Operation Safe Driver week will happen July 11-17 throughout North America. The Commercial Vehicle Safety Alliance (CVSA) and its partner state and provincial commercial vehicle agencies have announced that the primary focus will be on speeding—by both commercial vehicles and passenger cars.
How Close is SAFE in Your Truck?
Let’s start by discussing tailgating, the practice of following other vehicles too closely on the highway. It’s also a common driving behavior that enforcement officials say can lead to aggressive driving.
By Mike Hitchcock, ICSA Safety Consultant
Many truckers on the road with you today are comfortable with a 2-second following distance. Yet it takes 1.5 seconds to observe and react to an emergency. It can take another half second for your air brakes to react and apply. That’s not enough time to avoid a crash or an obstacle in the road! The more time you have to process the event, the more time you have to decide on the best action to take.
At a safe following distance, you can avoid hitting a vehicle in front of you. You have time to recognize and avoid pedestrians, animals or debris on the roadway. You can pump the brakes and potentially warn motorists behind you. Even better, you can avoid the sudden braking that can lead to a jackknife - one of the most dangerous situations for truck drivers and other motorists alike.
You may say you have never had a close call or caught yourself following too closely. If so, you are on top of your game and your biggest risk is that you could lightly “bump” another vehicle, but you would never let yourself be involved in a serious rear end collision! That’s great and probably another reason you are a member of ICSA.
But let’s talk about exaggerated injuries. In my 25+ years of investigating truck-involved accidents, I have seen exaggerated injury claims skyrocket. That light “bump” on another driver’s bumper that wouldn’t have been reported 20 years ago may now result in a back or neck injury claim, instantly moving that claim up into the $40,000-50,000+ range. Exaggerated injuries are another factor contributing to the overall increases in truck insurance premiums that ICSA’s programs are designed to address.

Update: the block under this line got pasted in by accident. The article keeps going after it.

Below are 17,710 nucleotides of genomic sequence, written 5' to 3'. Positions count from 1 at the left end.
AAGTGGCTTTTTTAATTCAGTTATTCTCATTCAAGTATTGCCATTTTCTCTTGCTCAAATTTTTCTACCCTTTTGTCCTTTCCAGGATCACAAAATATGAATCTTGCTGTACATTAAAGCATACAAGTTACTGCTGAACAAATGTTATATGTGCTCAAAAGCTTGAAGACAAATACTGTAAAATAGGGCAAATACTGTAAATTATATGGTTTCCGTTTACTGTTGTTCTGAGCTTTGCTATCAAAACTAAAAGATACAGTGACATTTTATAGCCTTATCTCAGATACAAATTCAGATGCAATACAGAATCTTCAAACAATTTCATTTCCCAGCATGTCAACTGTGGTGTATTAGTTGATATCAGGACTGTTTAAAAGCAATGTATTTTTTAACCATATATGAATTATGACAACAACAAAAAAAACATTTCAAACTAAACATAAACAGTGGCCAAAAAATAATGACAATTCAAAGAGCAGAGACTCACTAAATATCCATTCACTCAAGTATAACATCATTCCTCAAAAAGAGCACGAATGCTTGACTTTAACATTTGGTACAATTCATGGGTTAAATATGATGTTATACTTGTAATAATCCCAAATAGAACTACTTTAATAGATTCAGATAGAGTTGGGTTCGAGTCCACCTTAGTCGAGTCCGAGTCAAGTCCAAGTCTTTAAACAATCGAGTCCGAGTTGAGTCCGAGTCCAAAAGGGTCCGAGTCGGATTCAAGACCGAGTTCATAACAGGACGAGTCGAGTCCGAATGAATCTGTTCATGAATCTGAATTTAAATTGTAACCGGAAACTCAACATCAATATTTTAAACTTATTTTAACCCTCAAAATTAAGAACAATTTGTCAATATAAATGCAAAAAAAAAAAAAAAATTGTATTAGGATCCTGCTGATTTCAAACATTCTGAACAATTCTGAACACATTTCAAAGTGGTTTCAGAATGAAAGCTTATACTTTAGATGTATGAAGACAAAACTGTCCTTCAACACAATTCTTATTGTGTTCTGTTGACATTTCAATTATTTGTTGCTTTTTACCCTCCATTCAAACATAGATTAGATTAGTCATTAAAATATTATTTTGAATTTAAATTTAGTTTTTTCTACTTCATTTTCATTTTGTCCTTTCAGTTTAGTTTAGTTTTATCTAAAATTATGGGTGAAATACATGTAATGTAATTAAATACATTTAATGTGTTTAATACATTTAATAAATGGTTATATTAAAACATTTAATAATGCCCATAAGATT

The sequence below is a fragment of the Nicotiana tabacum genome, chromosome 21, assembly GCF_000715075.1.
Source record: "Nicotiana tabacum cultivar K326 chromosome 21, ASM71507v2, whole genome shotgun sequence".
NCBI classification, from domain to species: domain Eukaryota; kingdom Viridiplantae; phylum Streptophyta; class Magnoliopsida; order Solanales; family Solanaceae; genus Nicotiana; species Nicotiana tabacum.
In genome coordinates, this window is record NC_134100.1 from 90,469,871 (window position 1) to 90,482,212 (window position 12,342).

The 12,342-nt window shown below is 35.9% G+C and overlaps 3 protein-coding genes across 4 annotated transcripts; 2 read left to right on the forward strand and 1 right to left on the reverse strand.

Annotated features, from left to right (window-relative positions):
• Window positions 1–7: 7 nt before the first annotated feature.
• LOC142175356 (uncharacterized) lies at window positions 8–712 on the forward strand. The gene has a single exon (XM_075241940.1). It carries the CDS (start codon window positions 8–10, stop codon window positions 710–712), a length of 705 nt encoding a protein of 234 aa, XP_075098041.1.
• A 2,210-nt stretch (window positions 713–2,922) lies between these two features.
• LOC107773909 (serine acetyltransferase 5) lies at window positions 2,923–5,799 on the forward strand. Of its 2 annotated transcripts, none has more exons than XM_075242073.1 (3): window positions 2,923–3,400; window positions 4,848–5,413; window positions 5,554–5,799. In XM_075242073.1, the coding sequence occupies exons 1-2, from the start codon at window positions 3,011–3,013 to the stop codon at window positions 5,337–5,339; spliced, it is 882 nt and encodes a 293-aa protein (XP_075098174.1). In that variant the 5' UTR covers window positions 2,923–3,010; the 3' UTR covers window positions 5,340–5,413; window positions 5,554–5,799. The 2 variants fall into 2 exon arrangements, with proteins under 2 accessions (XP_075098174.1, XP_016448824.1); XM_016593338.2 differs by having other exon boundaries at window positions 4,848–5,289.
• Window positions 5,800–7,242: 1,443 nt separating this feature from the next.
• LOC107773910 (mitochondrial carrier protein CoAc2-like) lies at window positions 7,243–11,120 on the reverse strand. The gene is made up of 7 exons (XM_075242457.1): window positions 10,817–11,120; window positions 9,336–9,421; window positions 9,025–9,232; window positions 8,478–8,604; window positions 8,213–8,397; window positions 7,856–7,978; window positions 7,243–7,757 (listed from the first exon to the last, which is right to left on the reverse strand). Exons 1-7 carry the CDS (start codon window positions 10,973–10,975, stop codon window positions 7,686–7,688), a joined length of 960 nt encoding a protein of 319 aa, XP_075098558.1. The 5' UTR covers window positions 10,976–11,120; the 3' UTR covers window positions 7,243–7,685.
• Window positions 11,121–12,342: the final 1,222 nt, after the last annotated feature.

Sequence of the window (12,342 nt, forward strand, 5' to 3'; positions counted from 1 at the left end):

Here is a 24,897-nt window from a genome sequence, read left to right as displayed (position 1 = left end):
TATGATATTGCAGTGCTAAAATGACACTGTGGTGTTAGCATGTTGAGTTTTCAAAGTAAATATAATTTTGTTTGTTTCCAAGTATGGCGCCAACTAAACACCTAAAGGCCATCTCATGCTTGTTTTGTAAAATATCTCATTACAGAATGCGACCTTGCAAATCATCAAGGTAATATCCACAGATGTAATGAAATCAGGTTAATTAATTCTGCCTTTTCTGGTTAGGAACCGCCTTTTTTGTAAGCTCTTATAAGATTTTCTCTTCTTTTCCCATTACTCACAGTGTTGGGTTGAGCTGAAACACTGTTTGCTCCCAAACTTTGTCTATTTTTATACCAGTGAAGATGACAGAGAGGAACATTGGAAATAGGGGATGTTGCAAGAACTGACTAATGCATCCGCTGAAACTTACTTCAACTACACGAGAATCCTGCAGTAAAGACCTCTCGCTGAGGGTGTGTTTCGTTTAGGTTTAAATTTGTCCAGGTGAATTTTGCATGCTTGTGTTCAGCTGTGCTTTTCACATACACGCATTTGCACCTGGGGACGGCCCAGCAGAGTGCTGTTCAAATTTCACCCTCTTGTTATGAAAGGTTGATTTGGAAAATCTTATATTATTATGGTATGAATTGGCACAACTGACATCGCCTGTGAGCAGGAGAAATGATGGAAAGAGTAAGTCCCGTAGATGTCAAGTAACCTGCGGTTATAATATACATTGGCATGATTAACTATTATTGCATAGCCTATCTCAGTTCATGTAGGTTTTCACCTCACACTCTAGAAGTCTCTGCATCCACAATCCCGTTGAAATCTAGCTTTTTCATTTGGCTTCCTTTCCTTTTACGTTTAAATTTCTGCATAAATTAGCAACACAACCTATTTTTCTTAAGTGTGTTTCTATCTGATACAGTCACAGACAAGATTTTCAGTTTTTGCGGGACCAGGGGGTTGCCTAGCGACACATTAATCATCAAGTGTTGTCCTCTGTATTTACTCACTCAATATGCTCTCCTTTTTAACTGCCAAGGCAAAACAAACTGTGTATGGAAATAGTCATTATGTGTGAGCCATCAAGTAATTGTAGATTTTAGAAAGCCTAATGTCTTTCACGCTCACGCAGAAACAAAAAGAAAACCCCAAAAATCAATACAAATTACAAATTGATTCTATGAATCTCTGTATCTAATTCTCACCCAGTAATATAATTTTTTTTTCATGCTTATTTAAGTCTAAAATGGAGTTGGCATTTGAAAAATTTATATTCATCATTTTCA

To protect yourself and/or your company from such claims, maintain a following distance of at least the length of your vehicle for every 10 mph you are traveling. At 50 mph, leave at least five vehicle lengths between you and the vehicle ahead. Likewise, if your truck and trailer combination totals 75 ft in overall length, then 75 ft x5 = 375 ft. of following distance. Don’t forget to also consider tire quality, brakes and terrain as factors impacting stopping distance.
Maintaining the proper following distance gives you time to make good, well-planned decisions and affords other drivers the opportunity to do the same. What is your regular following distance? Adding even one more second can be a game changer.
If you joined ICSA between March 1, 2020 and April 30, 2021, you should have received an email notifying you to visit our new website and click on the Renew Membership tab at the top of the page.
In the May issue of The Landing Gear, we reported on two motor carrier issues under review by FMCSA’s Medical Review Board (MRB). The first is an alternative vision standard that could make it possible for more drivers to meet vision requirements; the second is a review of the current method of assessing the impact of non-insulin treated diabetes mellitus (Non-ITDM) on a CDL driver’s physical qualification.